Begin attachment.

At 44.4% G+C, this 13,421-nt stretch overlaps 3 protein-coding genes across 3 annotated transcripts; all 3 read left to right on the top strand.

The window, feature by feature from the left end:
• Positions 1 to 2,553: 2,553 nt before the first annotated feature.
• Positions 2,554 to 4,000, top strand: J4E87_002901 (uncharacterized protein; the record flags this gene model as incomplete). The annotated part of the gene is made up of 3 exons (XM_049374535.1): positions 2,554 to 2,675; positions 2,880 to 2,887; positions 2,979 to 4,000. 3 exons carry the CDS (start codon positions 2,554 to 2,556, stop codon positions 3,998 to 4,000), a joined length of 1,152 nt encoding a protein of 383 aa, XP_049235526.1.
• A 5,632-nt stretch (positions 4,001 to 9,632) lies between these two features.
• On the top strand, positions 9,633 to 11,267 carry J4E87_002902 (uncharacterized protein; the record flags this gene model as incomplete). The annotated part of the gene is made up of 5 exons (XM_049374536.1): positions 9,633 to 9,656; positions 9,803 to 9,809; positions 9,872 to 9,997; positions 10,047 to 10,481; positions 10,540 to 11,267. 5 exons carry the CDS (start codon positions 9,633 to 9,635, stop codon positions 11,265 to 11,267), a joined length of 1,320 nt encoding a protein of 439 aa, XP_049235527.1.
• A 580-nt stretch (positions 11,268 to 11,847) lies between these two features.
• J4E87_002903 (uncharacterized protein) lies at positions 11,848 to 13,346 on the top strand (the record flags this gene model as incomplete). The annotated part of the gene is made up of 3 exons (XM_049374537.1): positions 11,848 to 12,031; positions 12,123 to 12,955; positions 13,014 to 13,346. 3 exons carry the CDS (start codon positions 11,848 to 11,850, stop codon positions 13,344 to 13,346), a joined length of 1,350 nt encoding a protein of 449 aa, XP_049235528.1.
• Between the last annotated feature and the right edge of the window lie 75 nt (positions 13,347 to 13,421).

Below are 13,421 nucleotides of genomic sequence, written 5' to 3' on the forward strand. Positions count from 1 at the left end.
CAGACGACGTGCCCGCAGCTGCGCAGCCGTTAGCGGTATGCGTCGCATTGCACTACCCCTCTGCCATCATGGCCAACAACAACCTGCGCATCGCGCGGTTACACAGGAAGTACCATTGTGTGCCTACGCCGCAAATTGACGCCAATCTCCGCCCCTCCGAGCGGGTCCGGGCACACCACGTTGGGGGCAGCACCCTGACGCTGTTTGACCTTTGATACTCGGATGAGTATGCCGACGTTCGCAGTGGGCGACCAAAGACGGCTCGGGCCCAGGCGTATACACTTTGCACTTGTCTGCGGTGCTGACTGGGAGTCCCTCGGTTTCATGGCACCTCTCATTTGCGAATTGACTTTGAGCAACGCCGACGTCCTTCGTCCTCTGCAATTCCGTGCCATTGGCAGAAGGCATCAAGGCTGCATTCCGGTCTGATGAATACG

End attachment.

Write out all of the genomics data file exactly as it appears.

At 44.4% G+C, this 13,421-nt stretch overlaps 3 protein-coding genes across 3 annotated transcripts; all 3 read left to right on the top strand.

The window, feature by feature from the left end:
• Positions 1 to 2,553: 2,553 nt before the first annotated feature.
• Positions 2,554 to 4,000, top strand: J4E87_002901 (uncharacterized protein; the record flags this gene model as incomplete). The annotated part of the gene is made up of 3 exons (XM_049374535.1): positions 2,554 to 2,675; positions 2,880 to 2,887; positions 2,979 to 4,000. 3 exons carry the CDS (start codon positions 2,554 to 2,556, stop codon positions 3,998 to 4,000), a joined length of 1,152 nt encoding a protein of 383 aa, XP_049235526.1.
• A 5,632-nt stretch (positions 4,001 to 9,632) lies between these two features.
• On the top strand, positions 9,633 to 11,267 carry J4E87_002902 (uncharacterized protein; the record flags this gene model as incomplete). The annotated part of the gene is made up of 5 exons (XM_049374536.1): positions 9,633 to 9,656; positions 9,803 to 9,809; positions 9,872 to 9,997; positions 10,047 to 10,481; positions 10,540 to 11,267. 5 exons carry the CDS (start codon positions 9,633 to 9,635, stop codon positions 11,265 to 11,267), a joined length of 1,320 nt encoding a protein of 439 aa, XP_049235527.1.
• A 580-nt stretch (positions 11,268 to 11,847) lies between these two features.
• J4E87_002903 (uncharacterized protein) lies at positions 11,848 to 13,346 on the top strand (the record flags this gene model as incomplete). The annotated part of the gene is made up of 3 exons (XM_049374537.1): positions 11,848 to 12,031; positions 12,123 to 12,955; positions 13,014 to 13,346. 3 exons carry the CDS (start codon positions 11,848 to 11,850, stop codon positions 13,344 to 13,346), a joined length of 1,350 nt encoding a protein of 449 aa, XP_049235528.1.
• Between the last annotated feature and the right edge of the window lie 75 nt (positions 13,347 to 13,421).

Below are 13,421 nucleotides of genomic sequence, written 5' to 3' on the forward strand. Positions count from 1 at the left end.
CAGACGACGTGCCCGCAGCTGCGCAGCCGTTAGCGGTATGCGTCGCATTGCACTACCCCTCTGCCATCATGGCCAACAACAACCTGCGCATCGCGCGGTTACACAGGAAGTACCATTGTGTGCCTACGCCGCAAATTGACGCCAATCTCCGCCCCTCCGAGCGGGTCCGGGCACACCACGTTGGGGGCAGCACCCTGACGCTGTTTGACCTTTGATACTCGGATGAGTATGCCGACGTTCGCAGTGGGCGACCAAAGACGGCTCGGGCCCAGGCGTATACACTTTGCACTTGTCTGCGGTGCTGACTGGGAGTCCCTCGGTTTCATGGCACCTCTCATTTGCGAATTGACTTTGAGCAACGCCGACGTCCTTCGTCCTCTGCAATTCCGTGCCATTGGCAGAAGGCATCAAGGCTGCATTCCGGTCTGATGAATACG